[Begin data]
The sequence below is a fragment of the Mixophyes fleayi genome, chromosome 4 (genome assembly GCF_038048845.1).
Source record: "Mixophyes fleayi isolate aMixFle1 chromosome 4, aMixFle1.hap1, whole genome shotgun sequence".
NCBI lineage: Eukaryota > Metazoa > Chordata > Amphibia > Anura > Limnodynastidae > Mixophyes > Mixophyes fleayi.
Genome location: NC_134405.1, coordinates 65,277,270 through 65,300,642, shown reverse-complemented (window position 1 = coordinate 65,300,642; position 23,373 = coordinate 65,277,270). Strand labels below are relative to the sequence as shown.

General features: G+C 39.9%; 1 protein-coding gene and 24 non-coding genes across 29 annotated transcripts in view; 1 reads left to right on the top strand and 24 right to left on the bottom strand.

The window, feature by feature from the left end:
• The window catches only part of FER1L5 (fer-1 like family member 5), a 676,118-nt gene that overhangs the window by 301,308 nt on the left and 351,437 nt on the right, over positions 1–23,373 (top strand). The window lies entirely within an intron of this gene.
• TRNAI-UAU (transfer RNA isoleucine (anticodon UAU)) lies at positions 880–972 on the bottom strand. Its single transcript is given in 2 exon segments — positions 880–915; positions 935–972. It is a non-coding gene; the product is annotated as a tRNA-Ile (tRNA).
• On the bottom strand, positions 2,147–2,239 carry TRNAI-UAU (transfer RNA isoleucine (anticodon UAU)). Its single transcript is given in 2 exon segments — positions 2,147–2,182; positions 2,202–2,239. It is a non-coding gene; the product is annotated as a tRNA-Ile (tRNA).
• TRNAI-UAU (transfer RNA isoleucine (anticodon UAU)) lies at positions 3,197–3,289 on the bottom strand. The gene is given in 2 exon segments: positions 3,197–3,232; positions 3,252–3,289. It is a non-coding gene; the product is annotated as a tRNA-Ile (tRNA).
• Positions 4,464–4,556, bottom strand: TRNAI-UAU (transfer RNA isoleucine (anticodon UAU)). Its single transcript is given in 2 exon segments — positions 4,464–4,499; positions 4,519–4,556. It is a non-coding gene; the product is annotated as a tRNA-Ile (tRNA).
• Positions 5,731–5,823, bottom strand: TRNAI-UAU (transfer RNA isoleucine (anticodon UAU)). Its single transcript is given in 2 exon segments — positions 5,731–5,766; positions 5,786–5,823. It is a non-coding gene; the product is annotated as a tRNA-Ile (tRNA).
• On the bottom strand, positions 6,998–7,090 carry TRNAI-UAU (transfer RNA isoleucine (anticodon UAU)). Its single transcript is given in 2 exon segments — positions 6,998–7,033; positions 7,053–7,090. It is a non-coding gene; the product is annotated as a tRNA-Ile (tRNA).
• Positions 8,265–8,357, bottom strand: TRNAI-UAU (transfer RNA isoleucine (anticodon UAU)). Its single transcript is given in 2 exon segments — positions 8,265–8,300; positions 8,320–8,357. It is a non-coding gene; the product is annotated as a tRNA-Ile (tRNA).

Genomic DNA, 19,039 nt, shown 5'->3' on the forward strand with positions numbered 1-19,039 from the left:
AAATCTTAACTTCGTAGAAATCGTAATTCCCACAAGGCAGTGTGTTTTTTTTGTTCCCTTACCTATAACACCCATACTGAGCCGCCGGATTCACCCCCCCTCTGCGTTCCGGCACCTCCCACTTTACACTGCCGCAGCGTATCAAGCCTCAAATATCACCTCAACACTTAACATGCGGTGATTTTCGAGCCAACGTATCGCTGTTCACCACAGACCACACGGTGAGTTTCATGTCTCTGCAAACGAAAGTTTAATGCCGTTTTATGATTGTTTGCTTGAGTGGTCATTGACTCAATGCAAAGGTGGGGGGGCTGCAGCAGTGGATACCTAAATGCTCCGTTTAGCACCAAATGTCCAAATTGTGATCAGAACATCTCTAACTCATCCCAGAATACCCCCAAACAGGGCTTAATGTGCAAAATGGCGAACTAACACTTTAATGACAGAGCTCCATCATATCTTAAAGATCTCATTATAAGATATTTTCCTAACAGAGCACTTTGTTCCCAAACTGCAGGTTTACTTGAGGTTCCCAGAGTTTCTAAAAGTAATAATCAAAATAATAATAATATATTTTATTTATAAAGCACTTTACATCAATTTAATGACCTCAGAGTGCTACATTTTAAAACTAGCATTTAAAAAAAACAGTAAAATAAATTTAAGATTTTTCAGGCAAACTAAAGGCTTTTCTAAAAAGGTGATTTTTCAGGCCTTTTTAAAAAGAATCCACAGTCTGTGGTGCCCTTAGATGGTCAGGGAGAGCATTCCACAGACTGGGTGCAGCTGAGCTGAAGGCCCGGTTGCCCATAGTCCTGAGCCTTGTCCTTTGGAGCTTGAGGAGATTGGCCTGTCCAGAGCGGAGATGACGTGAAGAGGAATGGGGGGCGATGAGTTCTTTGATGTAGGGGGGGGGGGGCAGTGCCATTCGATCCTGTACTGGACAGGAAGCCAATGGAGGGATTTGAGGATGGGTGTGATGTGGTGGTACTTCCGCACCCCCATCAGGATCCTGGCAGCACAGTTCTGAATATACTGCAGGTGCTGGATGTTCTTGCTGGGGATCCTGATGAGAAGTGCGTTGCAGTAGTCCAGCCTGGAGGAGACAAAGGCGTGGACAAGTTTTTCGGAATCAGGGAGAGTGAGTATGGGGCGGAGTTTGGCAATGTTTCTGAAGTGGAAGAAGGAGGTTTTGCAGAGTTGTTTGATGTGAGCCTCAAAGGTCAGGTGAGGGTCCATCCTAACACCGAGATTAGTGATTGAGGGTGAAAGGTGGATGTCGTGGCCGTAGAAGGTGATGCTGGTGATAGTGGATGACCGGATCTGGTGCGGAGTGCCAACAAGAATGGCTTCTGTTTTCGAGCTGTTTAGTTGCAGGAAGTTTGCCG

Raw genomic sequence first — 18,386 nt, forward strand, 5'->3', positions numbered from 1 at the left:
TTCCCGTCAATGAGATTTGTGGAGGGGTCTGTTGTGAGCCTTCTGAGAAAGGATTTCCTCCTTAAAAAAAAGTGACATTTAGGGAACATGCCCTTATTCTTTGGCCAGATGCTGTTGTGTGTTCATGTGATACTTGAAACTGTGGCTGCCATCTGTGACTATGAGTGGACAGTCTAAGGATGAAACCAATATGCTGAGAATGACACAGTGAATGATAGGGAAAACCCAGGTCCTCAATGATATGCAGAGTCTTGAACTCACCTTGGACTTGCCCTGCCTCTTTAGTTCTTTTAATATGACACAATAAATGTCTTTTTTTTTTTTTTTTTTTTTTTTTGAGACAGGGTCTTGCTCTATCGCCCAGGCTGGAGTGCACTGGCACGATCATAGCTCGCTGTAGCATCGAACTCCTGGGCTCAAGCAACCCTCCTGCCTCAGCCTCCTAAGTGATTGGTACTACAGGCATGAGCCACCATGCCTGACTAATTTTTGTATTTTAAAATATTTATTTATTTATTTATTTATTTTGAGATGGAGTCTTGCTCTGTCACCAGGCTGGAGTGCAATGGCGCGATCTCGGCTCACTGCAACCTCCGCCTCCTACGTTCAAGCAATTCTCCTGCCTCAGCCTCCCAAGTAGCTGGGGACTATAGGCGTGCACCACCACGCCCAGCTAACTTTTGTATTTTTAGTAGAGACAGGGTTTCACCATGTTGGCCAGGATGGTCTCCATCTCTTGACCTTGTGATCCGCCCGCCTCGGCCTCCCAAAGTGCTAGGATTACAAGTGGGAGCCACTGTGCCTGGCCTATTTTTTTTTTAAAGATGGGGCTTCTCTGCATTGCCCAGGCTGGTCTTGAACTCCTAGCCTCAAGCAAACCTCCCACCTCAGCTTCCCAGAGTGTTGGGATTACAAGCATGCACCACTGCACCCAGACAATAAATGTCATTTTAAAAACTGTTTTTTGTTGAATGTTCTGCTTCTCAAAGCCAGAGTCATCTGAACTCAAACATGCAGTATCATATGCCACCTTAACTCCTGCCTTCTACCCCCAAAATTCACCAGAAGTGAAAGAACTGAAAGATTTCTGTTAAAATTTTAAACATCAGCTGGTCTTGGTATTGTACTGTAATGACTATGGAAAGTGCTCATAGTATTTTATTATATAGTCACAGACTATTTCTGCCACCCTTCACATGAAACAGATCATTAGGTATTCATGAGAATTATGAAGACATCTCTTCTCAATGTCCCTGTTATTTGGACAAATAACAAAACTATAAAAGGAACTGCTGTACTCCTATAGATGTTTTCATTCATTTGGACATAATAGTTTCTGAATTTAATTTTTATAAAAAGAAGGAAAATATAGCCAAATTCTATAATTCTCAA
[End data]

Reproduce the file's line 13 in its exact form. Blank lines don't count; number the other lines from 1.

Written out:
• On the bottom strand, positions 6,998–7,090 carry TRNAI-UAU (transfer RNA isoleucine (anticodon UAU)). Its single transcript is given in 2 exon segments — positions 6,998–7,033; positions 7,053–7,090. It is a non-coding gene; the product is annotated as a tRNA-Ile (tRNA).